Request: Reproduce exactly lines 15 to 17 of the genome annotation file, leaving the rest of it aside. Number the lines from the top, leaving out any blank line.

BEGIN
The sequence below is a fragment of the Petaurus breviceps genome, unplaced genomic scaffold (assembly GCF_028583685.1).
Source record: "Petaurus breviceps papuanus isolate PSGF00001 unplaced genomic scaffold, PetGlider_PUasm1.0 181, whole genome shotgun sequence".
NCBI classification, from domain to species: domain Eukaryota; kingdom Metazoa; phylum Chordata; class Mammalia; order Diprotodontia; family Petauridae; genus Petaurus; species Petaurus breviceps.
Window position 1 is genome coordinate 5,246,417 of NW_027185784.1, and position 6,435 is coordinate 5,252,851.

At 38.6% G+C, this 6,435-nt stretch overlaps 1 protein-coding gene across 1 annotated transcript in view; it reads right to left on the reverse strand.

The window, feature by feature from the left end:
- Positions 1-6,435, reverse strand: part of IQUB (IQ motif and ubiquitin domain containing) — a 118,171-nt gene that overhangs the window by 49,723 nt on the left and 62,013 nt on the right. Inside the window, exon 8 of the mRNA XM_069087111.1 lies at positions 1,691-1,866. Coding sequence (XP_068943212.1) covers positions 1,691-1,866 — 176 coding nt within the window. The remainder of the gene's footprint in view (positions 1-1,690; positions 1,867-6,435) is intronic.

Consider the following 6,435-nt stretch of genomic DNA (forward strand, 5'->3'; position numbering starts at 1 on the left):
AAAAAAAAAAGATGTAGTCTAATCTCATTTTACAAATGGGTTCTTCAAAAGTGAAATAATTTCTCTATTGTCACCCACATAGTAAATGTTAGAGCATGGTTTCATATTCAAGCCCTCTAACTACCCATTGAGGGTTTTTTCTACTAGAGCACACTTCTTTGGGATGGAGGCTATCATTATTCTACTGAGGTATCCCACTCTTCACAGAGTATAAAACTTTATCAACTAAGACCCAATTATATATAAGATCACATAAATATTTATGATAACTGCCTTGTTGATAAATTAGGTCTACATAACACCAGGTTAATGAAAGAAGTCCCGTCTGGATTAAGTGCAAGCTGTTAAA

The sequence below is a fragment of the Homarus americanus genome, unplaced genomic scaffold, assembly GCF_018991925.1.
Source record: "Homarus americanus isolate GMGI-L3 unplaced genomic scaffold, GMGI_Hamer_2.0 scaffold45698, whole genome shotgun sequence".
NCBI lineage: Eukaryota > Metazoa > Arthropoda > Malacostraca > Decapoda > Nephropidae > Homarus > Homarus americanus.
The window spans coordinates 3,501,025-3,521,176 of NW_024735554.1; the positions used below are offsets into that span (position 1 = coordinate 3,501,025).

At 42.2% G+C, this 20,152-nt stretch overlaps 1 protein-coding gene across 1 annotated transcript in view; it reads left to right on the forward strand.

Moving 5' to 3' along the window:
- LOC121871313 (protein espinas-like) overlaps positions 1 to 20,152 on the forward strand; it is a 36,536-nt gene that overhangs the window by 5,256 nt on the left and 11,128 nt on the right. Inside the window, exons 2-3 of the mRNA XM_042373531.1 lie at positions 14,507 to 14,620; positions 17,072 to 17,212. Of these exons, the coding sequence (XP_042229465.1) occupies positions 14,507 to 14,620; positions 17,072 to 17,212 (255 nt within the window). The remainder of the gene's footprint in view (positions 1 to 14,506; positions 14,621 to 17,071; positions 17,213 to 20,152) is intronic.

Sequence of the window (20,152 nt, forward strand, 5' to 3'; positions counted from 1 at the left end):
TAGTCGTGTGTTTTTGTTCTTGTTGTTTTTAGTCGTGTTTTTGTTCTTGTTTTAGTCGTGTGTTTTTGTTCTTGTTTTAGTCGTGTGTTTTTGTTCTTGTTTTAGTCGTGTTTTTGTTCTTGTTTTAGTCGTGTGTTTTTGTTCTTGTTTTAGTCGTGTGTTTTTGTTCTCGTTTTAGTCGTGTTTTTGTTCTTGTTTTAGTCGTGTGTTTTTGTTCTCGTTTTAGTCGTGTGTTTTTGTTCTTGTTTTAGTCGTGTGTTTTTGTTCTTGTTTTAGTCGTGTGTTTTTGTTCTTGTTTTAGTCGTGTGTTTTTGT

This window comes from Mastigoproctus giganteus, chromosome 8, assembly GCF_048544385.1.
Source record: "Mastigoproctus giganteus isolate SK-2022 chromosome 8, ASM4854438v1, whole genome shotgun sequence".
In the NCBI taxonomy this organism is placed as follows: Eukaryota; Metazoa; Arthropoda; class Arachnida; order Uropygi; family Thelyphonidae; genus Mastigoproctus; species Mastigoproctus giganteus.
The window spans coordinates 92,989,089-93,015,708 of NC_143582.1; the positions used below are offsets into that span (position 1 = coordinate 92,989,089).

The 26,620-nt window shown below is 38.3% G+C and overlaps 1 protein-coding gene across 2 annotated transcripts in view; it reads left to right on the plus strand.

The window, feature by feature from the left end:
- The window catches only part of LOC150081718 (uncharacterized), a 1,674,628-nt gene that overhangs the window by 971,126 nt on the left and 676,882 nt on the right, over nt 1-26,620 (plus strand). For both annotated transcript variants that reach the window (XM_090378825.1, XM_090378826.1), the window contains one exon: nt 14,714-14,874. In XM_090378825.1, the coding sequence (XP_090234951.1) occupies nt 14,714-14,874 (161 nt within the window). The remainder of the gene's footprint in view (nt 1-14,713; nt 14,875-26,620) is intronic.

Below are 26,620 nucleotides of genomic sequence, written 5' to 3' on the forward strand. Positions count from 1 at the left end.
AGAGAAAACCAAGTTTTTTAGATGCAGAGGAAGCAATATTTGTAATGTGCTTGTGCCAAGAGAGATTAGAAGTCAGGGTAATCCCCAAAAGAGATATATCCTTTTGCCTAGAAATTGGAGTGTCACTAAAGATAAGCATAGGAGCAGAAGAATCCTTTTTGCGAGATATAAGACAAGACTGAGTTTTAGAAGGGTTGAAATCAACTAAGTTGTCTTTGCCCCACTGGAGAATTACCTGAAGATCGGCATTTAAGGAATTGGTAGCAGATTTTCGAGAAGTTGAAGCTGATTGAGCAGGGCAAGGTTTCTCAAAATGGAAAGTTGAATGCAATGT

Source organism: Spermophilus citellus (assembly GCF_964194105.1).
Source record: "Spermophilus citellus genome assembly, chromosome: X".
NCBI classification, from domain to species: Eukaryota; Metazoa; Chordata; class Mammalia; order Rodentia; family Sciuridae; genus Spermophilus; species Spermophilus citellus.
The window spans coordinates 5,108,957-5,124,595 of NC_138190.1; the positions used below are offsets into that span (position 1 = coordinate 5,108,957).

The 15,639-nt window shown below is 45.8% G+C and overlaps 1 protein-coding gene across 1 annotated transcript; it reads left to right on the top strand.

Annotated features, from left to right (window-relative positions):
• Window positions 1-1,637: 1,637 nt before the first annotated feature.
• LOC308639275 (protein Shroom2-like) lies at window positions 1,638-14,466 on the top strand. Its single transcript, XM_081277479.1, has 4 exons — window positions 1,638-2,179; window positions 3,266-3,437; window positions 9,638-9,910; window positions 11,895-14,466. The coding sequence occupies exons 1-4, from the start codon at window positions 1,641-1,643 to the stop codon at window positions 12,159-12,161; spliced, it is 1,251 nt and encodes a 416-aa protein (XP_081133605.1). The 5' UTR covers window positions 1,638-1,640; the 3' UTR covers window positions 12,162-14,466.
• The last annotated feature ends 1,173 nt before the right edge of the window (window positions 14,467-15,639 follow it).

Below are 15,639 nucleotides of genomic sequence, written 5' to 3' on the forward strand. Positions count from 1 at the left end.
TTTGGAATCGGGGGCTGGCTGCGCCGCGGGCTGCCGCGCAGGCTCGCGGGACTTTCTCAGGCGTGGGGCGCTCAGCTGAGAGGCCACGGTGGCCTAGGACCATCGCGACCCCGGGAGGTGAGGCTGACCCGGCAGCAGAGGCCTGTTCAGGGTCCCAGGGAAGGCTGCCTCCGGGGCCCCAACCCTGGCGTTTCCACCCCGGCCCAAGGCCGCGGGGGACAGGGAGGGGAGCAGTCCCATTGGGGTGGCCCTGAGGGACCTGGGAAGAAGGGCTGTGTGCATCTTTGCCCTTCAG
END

Moving 5' to 3' along the window:
- LOC121871313 (protein espinas-like) overlaps positions 1 to 20,152 on the forward strand; it is a 36,536-nt gene that overhangs the window by 5,256 nt on the left and 11,128 nt on the right. Inside the window, exons 2-3 of the mRNA XM_042373531.1 lie at positions 14,507 to 14,620; positions 17,072 to 17,212. Of these exons, the coding sequence (XP_042229465.1) occupies positions 14,507 to 14,620; positions 17,072 to 17,212 (255 nt within the window). The remainder of the gene's footprint in view (positions 1 to 14,506; positions 14,621 to 17,071; positions 17,213 to 20,152) is intronic.

Sequence of the window (20,152 nt, forward strand, 5' to 3'; positions counted from 1 at the left end):